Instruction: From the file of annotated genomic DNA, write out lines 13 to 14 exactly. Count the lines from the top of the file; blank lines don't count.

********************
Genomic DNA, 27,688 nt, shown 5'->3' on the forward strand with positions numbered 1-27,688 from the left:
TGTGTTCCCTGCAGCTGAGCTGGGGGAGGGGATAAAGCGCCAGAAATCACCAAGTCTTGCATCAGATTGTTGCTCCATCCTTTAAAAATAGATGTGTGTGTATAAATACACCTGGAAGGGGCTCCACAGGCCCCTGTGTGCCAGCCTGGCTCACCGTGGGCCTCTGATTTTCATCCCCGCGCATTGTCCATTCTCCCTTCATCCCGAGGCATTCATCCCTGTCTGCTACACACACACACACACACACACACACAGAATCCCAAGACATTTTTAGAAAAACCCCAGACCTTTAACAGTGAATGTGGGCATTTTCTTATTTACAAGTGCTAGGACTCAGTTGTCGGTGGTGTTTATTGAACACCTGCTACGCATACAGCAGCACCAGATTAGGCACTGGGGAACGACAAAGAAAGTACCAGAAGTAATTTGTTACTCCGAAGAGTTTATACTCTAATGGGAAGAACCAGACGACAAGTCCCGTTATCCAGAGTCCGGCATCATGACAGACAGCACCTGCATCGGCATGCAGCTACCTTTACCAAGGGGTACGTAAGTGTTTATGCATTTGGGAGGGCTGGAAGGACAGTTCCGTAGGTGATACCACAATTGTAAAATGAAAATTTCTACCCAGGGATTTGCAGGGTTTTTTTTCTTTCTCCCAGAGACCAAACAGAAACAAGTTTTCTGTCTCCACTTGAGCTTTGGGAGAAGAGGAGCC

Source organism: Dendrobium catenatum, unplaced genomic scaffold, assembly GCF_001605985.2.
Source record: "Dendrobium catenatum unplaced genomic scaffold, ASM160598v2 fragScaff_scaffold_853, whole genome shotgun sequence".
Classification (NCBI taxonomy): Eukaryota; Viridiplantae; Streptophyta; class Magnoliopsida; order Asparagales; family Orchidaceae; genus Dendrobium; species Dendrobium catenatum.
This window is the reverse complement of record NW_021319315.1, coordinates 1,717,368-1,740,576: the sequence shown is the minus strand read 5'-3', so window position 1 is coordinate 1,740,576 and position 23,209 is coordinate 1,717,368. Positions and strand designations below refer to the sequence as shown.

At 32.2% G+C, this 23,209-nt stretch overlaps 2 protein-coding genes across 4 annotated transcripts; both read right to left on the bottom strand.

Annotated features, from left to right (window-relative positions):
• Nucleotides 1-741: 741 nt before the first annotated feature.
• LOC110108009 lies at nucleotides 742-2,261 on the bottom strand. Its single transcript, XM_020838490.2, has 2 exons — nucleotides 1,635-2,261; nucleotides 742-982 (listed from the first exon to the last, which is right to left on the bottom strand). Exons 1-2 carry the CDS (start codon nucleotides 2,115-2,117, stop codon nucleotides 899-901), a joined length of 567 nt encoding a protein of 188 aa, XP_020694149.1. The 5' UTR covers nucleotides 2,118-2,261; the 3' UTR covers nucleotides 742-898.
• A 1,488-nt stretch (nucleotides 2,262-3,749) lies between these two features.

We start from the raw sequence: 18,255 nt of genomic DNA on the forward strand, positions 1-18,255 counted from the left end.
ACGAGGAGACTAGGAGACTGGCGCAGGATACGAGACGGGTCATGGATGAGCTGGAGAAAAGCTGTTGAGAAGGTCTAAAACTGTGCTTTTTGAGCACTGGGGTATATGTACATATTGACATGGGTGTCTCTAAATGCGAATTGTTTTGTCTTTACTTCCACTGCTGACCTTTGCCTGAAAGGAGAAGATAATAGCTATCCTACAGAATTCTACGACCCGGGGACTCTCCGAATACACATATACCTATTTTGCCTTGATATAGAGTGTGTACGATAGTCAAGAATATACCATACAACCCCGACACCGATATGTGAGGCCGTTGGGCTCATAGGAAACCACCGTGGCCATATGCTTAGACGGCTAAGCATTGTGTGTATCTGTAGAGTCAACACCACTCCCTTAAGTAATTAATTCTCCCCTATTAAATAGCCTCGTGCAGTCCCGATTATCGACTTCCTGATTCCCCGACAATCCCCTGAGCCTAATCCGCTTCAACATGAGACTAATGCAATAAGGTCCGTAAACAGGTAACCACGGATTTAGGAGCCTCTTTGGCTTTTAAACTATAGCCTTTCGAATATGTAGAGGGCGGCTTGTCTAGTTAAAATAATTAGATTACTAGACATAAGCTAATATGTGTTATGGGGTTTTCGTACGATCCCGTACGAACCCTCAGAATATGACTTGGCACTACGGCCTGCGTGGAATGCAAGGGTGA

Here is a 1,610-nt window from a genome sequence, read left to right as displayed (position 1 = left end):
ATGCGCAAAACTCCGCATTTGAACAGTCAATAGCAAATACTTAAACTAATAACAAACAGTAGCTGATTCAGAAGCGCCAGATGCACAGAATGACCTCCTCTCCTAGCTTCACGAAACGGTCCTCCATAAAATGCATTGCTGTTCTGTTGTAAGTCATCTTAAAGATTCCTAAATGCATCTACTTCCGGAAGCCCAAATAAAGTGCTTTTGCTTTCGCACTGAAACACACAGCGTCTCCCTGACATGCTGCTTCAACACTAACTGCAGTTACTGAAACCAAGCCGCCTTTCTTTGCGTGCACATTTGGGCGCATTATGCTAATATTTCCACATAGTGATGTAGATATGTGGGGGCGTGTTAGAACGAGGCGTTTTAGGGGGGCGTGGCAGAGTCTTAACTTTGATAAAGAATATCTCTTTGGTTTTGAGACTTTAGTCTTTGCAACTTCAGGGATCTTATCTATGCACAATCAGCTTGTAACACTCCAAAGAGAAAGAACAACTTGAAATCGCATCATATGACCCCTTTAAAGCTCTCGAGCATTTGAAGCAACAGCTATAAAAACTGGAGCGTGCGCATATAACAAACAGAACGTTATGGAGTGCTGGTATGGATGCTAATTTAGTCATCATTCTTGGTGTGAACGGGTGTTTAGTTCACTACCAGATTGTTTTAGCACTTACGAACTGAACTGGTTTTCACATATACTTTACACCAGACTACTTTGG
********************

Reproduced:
ACGAGGAGACTAGGAGACTGGCGCAGGATACGAGACGGGTCATGGATGAGCTGGAGAAAAGCTGTTGAGAAGGTCTAAAACTGTGCTTTTTGAGCACTGGGGTATATGTACATATTGACATGGGTGTCTCTAAATGCGAATTGTTTTGTCTTTACTTCCACTGCTGACCTTTGCCTGAAAGGAGAAGATAATAGCTATCCTACAGAATTCTACGACCCGGGGACTCTCCGAATACACATATACCTATTTTGCCTTGATATAGAGTGTGTACGATAGTCAAGAATATACCATACAACCCCGACACCGATATGTGAGGCCGTTGGGCTCATAGGAAACCACCGTGGCCATATGCTTAGACGGCTAAGCATTGTGTGTATCTGTAGAGTCAACACCACTCCCTTAAGTAATTAATTCTCCCCTATTAAATAGCCTCGTGCAGTCCCGATTATCGACTTCCTGATTCCCCGACAATCCCCTGAGCCTAATCCGCTTCAACATGAGACTAATGCAATAAGGTCCGTAAACAGGTAACCACGGATTTAGGAGCCTCTTTGGCTTTTAAACTATAGCCTTTCGAATATGTAGAGGGCGGCTTGTCTAGTTAAAATAATTAGATTACTAGACATAAGCTAATATGTGTTATGGGGTTTTCGTACGATCCCGTACGAACCCTCAGAATATGACTTGGCACTACGGCCTGCGTGGAATGCAAGGGTGA

Here is a 1,610-nt window from a genome sequence, read left to right as displayed (position 1 = left end):